The first achievement is to captivate with the character himself. Not the divisive issues he represents. Bypass the hazards of predictable biopics. Or monotonous 'message' movies. This is quality mainstream film-making and at its best. It doesn't seek to change views, and the spiky Mr Kevorkian leaves plenty of room to disagree, isolating himself often from even his own supporters. This is a passionate man who has little time for other people's views in any general sense. "Who cares what other people think?" he exclaims. "It's what my patient feels." This is not the first time director Barry Levinson has astounded audiences. Slick approaches shaking up accepted thinking. Wag the Dog was to be a wildcard that would embarrass Clinton's government. The Oscar-winner, Rain Man, was criticised for creating a misleading stereotype (Is every autistic person a closet savant? Of course not.) But what Rain Man did do was raise awareness. Make it OK to talk openly about autism. And perhaps this is the secret You Don't Know Jack could have a similar effect just because it is just as funny, just as entertaining, just as engaging and just as challenging. We so get many different emotions in fast succession on the screen, until we're primed to consider , "How do I really feel about this?" Real people (including death scenes with Kevorkian's patients) are more gutsier coathooks for feelings than the vague ethical constructs debated in every high school.
If movies learn anything from TV, it's how to keep audience attention. And You Don't Know Jack is suitably punchy. It dismisses any thought of getting up for coffee. No boring arguments for or against euthanasia. None of those Clint Eastwood, long and meditative, 'Million Dollar Baby' moments. Susan Sarandon even brings some of her own caustic lines to a film that often brims over with dark, surreal humour. "Is that Santa Claus stepping on a baby?" she asks casually at an exhibition of Kevorkian's bizarre paintings.
There are powerful performance in abundance, not least from the underrated Danny Huston who plays Fieger, Kevorkian's larger-than-life attorney. (Immediately after the movie first aired, the real Geoffrey Fieger announced he will 'maybe stand again' for governor.) Fieger is a colourful, over-the-top character in real life, perfectly suited to Huston's strengths. After watching Danny Huston's talent wasted in lesser films, such as the well-intentioned Boogie Woogie, it is a joy to see him shine.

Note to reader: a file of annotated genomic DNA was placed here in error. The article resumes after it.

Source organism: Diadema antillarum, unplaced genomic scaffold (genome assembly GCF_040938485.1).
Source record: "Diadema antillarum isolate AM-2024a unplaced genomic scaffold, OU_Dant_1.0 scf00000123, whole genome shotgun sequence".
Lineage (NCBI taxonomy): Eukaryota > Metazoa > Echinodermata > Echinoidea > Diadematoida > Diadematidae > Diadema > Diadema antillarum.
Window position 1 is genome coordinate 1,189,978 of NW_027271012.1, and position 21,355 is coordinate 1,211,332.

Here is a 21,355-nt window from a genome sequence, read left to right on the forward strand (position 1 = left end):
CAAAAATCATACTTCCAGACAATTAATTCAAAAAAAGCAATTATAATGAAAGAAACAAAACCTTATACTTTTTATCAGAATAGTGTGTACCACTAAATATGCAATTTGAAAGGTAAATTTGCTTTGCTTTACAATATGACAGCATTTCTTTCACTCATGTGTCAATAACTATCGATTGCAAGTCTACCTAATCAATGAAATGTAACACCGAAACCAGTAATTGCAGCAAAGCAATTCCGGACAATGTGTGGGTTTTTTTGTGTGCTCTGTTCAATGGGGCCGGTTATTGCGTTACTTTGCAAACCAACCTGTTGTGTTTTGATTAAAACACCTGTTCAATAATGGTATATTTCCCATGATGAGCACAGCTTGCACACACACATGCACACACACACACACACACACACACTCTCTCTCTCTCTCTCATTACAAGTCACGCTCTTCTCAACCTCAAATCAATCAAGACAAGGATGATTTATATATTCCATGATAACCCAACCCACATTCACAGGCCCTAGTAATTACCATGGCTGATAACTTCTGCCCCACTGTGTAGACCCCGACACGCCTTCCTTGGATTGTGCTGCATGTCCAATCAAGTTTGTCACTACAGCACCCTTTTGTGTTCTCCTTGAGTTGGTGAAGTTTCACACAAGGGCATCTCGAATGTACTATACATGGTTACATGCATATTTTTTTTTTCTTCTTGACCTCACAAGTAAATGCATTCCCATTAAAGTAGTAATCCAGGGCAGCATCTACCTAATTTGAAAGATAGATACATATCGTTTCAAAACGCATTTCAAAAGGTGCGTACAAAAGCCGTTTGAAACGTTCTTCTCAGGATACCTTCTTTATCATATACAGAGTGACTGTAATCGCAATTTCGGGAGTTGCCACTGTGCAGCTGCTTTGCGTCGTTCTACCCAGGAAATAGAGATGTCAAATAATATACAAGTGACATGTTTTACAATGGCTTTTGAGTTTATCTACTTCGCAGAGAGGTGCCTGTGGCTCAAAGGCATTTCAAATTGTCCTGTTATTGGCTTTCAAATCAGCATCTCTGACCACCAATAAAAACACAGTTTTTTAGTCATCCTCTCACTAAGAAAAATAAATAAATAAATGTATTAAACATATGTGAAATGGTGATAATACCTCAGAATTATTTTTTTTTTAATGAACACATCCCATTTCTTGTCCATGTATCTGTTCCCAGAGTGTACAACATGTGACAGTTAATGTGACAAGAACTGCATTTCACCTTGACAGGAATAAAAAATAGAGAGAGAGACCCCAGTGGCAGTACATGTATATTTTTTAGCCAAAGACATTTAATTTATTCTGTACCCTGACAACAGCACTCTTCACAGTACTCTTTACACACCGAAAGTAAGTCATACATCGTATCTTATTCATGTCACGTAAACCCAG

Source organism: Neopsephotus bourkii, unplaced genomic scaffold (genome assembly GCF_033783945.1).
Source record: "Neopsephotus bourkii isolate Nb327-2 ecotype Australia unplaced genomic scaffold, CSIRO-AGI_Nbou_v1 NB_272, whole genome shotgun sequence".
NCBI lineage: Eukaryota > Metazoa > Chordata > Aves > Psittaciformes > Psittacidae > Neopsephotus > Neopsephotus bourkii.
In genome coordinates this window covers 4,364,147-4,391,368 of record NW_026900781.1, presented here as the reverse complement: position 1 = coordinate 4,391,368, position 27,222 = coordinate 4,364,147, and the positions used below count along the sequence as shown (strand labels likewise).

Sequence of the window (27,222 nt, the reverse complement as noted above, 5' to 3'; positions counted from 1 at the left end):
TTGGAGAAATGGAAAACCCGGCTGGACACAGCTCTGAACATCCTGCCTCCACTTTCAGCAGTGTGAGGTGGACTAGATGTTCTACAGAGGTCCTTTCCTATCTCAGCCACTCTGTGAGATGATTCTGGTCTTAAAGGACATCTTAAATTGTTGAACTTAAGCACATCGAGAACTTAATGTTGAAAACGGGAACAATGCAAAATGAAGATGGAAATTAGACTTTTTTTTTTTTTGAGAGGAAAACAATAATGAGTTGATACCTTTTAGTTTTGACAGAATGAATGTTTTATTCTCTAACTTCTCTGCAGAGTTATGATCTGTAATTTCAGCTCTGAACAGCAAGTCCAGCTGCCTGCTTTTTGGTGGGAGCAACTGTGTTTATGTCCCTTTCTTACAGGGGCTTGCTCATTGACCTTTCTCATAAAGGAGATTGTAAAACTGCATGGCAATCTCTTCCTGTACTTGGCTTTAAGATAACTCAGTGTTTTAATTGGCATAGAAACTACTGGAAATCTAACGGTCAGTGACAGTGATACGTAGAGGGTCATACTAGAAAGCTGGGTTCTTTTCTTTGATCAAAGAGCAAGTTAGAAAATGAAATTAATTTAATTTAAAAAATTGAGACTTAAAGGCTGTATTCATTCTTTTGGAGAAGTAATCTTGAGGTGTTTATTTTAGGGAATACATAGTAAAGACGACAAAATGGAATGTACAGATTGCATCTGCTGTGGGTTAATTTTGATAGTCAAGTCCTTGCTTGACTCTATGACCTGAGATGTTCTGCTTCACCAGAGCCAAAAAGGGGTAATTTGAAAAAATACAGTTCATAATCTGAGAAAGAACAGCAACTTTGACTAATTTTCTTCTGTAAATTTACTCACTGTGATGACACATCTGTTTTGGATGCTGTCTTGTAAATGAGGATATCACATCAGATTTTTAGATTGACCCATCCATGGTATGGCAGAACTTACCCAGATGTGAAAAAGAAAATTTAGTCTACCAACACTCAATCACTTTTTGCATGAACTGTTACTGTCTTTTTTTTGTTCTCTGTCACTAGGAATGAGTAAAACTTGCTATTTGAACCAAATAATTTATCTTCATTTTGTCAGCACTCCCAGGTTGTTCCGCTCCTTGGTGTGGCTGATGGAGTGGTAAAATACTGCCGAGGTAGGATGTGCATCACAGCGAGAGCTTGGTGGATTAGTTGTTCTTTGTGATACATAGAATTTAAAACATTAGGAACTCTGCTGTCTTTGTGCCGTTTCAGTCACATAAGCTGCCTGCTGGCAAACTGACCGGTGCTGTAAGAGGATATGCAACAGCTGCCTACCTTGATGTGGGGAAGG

Bare-knuckle scenes in You Don't Know Jack are explicit. Both in the physical acts of assisted suicide and in their emotional intensity. Kevorkian recalls his own mother's death to Janet Good (Sarandon). "She told me, 'Imagine the worst toothache in the world now imagine that toothache in every bone in your body." He is almost penniless (for he never charged) and, with scientific precision, he at one point tries to save on lethal gas. He places his emphysema patient in a plastic hood (to catch the gas, rather than using a face-mask). But the patient panics and it is nearly the last straw for friend and assistant Neal Nicol, played effortlessly by John Goodman. Such scenes are not for the squeamish.
The sense of sincerity and conviction which Pacino gives the role could make it rather uncomfortable viewing if you disagree outright. But this intense, yet sidelong glance at a deeply polarising topic, seriously tackled but deftly relieved with a sharp witty screenplay, might just give new life to a debate that suffers from political hubris set against rather static public opinion.
You Don't Know Jack reveals a person a long way from popular conceptions. Even if you read his autobiography and see him in interview, as I have, he was and still is, a hard person to fathom. An egocentric or to use a word he suggested himself a zealot it often seems that Kevorkian believes in himself to the point of being inaccessible. "You're gonna need some business cards you know!" chides his sister. For this driven man who is happy to live on a pittance and then go on hunger strike, the importance of such details can, it seems, easily be missed.
At over two hours long, the movie occasionally verges on repetition. Levinson, back on form after several also-rans, maintains the pace with intelligent humour and inventive cinematography. "You understand what prison is?" Judge Jessica Copper asks Kevorkian, who seems oblivious of the potential consequences of his actions. "Did you see The Shawshank Redemption, Sir?" During the hunger strike, a fast montage of slamming doors and uneaten foodtrays makes an impression on our ears and eyes faster than any amount of words and also provides a welcome change of tempo.
This is cinema of the unexpected. With subject matter that should have been unbankably inauspicious. Yet You Don't Know Jack triumphs to take your breath away. Even without a plastic hood.
Al Pacino gives an absolutely superb, riveting performance in this 2010
HBO production of the biography of Jack Kevorkian.
While the subject matter is difficult to swallow, especially when the assisted suicides begin, the film is done is an exceptionally intelligent matter that focuses on what Kevorkian is attempting to do in his role as an angel of mercy to assist those suffering with terminal illnesses.